Wednesday, January 22, 2020

On-line topo maps with 2ft elevation lines

Home page for my county's gis website

One of my readers expressed an interest in where I found the topo maps with the 2 foot elevation contours.

They are available on my county's GIS (Geographical Information System) website.

I generally go to the Gallery page

Many, many choices
More often than not, I go to the general purpose map which offers several "base map" layers and "application" layers.
The applications layers button is the second button from the left. Clicking on that button will pop-up the menu shown. I turned on the 2ft elevation, Building Footprints and Hydrology flowlines and turned off parcels.
The base map layer button is the middle button (shown beneath the icon rich menu). I changed the base map to the 2015 Aerial Imagery. If you look at the actual map shown, you might recognize the site of the First Battle of Silver Creek described in the Seven Cows story.
But what if you don't live in Eaton County?

I think you are going to have to view the page source code and see what service they are accessing. The base-map ends at the county line but the topo lines are still shown after you scroll out of Eaton County.

I am 99% sure the person who asked me has at least one kid who has the computer savvy to do that.


  1. I think that you'll find that the source information is actually being hosted on Eaton County's ArcGIS web site. ArcGIS is the 800lb gorilla in the GIS (Geographic Information Systems) world. The customers who utilize ArcGIS for their mapping can customize their maps with any data that they want. States, county's, townships, cities, etc all frequently choose to use ArcGIS to present different types of data as it relates to geographic areas and features. This particular kind of mapping is not hosted by a large global or national mapping service like Google, Bing, etc. 2 ft elevation lines in our county along the Continental Divide would be a lot of lines very close together. But...none of that is to say that there isn't some kid out there with more computer savvy than me. I'm a computer guy from the Cretaceous Period.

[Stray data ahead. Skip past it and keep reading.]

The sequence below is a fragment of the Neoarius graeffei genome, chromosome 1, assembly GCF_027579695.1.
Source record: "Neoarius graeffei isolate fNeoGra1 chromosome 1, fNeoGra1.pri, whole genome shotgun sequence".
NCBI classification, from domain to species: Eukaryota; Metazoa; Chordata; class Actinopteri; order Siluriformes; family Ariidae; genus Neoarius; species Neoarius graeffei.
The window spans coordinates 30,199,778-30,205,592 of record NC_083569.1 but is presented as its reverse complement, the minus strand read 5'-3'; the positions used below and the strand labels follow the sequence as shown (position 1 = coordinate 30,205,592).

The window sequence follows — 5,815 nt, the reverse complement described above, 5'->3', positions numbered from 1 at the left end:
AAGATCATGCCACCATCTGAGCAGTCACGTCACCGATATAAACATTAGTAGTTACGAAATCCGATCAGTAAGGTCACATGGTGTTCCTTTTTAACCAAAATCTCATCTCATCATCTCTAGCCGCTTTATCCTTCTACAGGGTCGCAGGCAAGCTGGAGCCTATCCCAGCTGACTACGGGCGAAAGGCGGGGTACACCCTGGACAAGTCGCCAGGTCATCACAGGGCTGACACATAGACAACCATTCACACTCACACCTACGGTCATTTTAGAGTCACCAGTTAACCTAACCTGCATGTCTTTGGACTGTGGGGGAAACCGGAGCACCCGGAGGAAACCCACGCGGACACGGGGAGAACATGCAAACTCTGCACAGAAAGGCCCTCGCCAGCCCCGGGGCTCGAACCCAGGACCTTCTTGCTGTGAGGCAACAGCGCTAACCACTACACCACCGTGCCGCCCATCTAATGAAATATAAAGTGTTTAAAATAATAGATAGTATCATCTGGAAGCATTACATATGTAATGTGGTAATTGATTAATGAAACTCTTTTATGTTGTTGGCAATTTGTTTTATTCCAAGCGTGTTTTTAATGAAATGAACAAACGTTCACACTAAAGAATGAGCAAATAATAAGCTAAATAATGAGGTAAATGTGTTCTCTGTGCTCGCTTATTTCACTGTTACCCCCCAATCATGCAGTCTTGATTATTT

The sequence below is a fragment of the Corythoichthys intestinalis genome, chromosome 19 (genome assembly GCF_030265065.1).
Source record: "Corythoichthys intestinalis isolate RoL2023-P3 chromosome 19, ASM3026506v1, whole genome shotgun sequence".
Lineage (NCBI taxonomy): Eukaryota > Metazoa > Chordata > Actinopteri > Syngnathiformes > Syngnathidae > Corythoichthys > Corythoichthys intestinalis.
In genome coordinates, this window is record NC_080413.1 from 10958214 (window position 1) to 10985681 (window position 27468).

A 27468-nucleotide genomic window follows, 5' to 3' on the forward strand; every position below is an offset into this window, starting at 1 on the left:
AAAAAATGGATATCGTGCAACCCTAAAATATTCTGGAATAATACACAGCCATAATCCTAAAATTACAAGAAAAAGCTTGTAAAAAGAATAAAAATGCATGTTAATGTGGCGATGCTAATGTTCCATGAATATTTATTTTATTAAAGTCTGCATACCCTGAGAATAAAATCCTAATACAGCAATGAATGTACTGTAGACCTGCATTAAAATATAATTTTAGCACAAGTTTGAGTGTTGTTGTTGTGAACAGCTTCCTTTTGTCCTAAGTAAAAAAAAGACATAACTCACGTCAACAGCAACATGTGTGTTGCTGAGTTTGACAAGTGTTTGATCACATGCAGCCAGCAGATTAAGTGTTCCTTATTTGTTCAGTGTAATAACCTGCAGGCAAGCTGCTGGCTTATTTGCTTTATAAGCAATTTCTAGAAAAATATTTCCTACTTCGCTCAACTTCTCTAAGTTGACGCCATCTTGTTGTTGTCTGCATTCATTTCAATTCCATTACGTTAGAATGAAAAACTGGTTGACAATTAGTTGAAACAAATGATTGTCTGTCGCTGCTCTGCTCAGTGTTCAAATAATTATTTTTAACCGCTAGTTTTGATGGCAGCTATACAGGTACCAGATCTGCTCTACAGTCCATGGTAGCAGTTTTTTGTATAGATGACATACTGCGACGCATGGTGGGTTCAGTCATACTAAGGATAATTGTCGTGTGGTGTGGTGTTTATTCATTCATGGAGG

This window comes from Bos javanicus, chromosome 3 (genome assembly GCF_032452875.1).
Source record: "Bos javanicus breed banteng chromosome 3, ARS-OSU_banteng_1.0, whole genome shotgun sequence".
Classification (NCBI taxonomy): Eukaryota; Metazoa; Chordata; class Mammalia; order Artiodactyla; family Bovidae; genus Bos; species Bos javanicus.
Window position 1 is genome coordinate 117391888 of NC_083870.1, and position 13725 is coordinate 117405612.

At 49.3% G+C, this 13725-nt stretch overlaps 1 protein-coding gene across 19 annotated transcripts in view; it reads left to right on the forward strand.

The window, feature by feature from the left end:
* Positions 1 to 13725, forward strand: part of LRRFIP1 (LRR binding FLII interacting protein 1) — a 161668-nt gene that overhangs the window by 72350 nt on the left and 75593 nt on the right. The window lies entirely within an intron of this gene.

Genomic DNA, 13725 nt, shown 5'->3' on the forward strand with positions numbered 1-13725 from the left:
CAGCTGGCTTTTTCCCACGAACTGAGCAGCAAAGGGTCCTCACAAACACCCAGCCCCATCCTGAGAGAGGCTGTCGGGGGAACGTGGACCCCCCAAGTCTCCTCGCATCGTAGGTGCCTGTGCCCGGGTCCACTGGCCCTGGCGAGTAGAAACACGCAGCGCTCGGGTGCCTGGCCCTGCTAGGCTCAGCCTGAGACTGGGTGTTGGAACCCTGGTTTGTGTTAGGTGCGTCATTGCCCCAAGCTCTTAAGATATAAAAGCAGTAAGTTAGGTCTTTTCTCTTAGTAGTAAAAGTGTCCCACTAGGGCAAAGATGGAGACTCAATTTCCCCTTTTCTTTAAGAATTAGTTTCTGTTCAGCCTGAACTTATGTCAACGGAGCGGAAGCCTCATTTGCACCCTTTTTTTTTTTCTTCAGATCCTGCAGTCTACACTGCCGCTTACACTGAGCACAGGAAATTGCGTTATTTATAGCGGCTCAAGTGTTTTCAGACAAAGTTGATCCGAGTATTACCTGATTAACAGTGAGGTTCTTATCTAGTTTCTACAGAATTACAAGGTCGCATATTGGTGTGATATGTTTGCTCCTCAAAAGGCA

2. Lidar imagery is often available now at finer res than 2 ft lines but lines help the eye, too.

  3. Many county GIS systems now have the data.

  4. My county has a similar system. It shows property lines and identifies owners too.
    I've never seen a 2 foot system, but like DaveS my county has considerable elevation change

  5. USGS has a series of 7.5 minute maps - very nice, great details, plus you can see land use over time.


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